- The Washington Times - Monday, August 21, 2017

A sunburn on the eyes will be painless, but the damage will be permanent, said a Maryland opthamologist, who advised anyone experiencing blurred vision after the eclipse to see an eye doctor.

As the moon and sun continue to diverge following Monday’s total solar eclipse, health providers are hoping that emergencies related to the celestial event remain low following public awareness campaigns of safe viewing.

But Dr. Mark Hendrix, an opthamologist with Rockville Eye Associates, warned anyone experiencing symptoms of blurred vision or “after-images” of seeing the outline of the sun, to consult a physician.

“Initially, a mild case, would feel like looking through a smudge on the glasses,” Dr. Hendrix said. “It would feel like seeing an after-image and gradually turn into a black or a blank spot.”

While there is no treatment for retinal burns, Dr. Hendrix encourages anyone who thinks they have these symptoms to still have their eyes checked, as it may be related to a different problem that is treatable.

Many spectators viewed the eclipse through glasses with black, polymer solar filters, which are so strong that only very bright light, such as the sun, can be viewed through them. Some revelers came armed with cereal boxes and shoe boxes in a do-it-yourself eclipse viewing theater. The light of the sun passes through a small pinhole in the box that reflects on to a white piece of paper, showing the eclipse.

Earlier Monday, the Smithsonian National Air and Space museum began handing out the last of its 150,000 eclipse glasses, having started a few days earlier and distributing about 24,000 before the moon began passing over the sun.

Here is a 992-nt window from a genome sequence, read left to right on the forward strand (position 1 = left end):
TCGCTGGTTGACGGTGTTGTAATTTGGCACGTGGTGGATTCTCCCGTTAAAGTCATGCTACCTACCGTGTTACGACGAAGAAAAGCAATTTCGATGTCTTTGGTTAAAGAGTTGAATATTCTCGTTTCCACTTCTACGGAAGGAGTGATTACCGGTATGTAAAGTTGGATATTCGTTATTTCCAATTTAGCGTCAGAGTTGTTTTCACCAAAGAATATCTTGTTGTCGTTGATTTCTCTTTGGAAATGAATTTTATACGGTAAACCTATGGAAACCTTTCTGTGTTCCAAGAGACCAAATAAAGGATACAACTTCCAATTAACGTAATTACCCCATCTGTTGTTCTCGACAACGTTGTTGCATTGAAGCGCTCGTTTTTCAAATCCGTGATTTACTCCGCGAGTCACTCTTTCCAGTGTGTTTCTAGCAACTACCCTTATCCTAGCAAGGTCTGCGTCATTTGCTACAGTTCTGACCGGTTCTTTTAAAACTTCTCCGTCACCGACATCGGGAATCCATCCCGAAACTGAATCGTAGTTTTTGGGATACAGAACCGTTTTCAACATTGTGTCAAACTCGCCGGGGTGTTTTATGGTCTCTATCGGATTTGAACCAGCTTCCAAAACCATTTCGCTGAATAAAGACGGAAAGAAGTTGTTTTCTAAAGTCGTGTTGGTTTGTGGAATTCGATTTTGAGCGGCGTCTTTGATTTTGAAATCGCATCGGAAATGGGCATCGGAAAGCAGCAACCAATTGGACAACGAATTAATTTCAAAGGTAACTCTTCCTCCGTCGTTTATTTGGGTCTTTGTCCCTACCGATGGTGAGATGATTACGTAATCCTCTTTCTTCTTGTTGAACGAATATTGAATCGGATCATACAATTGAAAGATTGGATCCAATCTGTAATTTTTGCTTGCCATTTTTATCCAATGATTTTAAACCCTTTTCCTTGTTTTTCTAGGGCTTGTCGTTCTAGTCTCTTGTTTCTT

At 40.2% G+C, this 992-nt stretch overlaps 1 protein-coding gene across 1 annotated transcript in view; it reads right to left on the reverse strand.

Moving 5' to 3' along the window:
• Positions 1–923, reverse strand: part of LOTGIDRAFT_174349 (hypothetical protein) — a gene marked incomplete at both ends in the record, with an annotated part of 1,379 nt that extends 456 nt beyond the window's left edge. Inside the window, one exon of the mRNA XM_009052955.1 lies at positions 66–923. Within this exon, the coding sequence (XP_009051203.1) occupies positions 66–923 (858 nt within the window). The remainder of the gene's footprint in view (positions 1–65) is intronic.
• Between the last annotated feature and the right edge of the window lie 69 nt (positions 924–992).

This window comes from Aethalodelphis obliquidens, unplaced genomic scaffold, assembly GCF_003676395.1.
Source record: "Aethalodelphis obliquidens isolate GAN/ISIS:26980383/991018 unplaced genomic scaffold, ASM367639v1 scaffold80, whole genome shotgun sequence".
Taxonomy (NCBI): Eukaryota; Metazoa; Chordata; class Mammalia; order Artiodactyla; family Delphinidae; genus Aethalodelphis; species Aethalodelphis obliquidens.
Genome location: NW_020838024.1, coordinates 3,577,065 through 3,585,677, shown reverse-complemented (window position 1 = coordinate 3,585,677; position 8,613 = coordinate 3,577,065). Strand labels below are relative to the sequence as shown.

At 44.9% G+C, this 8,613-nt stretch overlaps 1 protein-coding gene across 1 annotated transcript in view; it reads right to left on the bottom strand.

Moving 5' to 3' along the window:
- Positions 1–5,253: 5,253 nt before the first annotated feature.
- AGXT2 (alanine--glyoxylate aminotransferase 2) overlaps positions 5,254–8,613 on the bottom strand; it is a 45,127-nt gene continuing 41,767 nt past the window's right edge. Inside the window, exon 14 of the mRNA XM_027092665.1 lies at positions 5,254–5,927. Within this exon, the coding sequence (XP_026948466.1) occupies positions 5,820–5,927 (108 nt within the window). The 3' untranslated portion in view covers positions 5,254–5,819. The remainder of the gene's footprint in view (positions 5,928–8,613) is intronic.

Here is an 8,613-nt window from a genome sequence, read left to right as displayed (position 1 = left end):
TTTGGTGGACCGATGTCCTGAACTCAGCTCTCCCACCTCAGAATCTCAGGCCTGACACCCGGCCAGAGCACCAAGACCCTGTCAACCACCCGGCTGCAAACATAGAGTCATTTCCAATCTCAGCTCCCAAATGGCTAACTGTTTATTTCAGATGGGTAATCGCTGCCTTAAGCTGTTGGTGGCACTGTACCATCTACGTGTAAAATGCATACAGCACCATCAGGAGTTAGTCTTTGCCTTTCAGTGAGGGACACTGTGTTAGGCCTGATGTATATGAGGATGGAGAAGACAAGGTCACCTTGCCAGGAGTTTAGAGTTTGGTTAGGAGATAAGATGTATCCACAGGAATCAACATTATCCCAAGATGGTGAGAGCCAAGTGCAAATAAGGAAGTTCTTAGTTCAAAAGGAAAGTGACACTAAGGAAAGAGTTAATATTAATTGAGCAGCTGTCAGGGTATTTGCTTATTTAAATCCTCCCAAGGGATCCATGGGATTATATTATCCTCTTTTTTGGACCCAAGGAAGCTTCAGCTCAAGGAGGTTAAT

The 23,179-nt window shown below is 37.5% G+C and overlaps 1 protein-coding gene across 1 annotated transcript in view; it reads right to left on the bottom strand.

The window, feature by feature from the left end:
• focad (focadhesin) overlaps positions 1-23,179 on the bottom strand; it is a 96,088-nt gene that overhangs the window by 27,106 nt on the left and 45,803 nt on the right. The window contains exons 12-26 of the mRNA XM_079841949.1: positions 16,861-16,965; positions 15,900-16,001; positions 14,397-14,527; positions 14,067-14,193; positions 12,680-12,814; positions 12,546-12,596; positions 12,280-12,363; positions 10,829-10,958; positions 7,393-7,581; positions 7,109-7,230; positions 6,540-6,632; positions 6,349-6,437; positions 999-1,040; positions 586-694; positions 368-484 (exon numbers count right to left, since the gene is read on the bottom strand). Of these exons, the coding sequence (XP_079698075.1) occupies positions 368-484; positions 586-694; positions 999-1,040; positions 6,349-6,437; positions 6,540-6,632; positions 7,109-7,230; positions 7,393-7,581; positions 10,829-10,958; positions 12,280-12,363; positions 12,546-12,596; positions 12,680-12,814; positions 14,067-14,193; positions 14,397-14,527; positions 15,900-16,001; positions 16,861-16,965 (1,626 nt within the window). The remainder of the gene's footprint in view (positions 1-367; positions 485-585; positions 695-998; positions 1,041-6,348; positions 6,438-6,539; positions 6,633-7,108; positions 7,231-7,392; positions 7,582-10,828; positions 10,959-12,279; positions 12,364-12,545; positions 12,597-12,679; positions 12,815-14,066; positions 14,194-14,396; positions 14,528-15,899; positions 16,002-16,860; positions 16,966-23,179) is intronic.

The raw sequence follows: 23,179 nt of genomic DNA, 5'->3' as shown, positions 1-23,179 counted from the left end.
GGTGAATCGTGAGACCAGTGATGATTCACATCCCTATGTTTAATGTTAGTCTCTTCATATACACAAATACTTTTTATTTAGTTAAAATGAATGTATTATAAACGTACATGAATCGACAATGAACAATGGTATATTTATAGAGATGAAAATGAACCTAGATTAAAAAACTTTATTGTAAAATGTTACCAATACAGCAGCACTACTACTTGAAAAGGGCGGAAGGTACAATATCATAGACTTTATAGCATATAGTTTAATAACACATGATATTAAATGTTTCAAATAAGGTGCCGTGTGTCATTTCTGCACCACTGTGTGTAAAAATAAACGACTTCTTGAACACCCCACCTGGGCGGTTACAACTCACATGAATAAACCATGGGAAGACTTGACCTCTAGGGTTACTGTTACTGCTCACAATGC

The line of people waiting for free glasses wrapped around the museum, but moved quickly. Some vendors passed out free sodas to those waiting in the heat, which reached about 90 degrees in D.C.

Last week, the American College of Emergency Physicians warned of an uptick in emergency room visits related to the eclipse. The D.C. Department of Health isn’t expected to have any figures of “eclipse-related” emergency room visits until Tuesday, where they’ll be keeping tabs on chief complaints related to eyes.

But a spokesman for D.C. Fire and EMS said that incoming calls around the time of the eclipse weren’t out of the ordinary and that the warnings about the dangers of looking to into the sun may have helped stem any eclipse-related emergencies.

On the National Mall in D.C., viewers saw about 80 percent of the total eclipse as it crossed from the northwest of the U.S. to the southeast coast. Those in the direct path of the eclipse experienced near-total darkness and were able to remove their glass for the few minutes that the moon eclipsed the sun.

There was little to no difference in brightness in the nation’s capital as the moon passed in front of the sun, although that didn’t stop the thousands of spectators from letting out whoops and cheers when peak coverage occurred at 2:42 pm.

Wren Walston, 11, and her 6-year-old sister Dahlia were a little disappointed that there wasn’t total darkness, but are looking forward to the next time a solar eclipse will cross over the U.S. in 2024, moving from the southwest to the northeast.

“It was great to come down and see it,” said their mother, Cine Walston. The family had traveled down from New York City for a planned vacation and picked up eclipse glasses outside the museum.

“It was fun to watch people share glasses, there was a lot of camaraderie,” she added.

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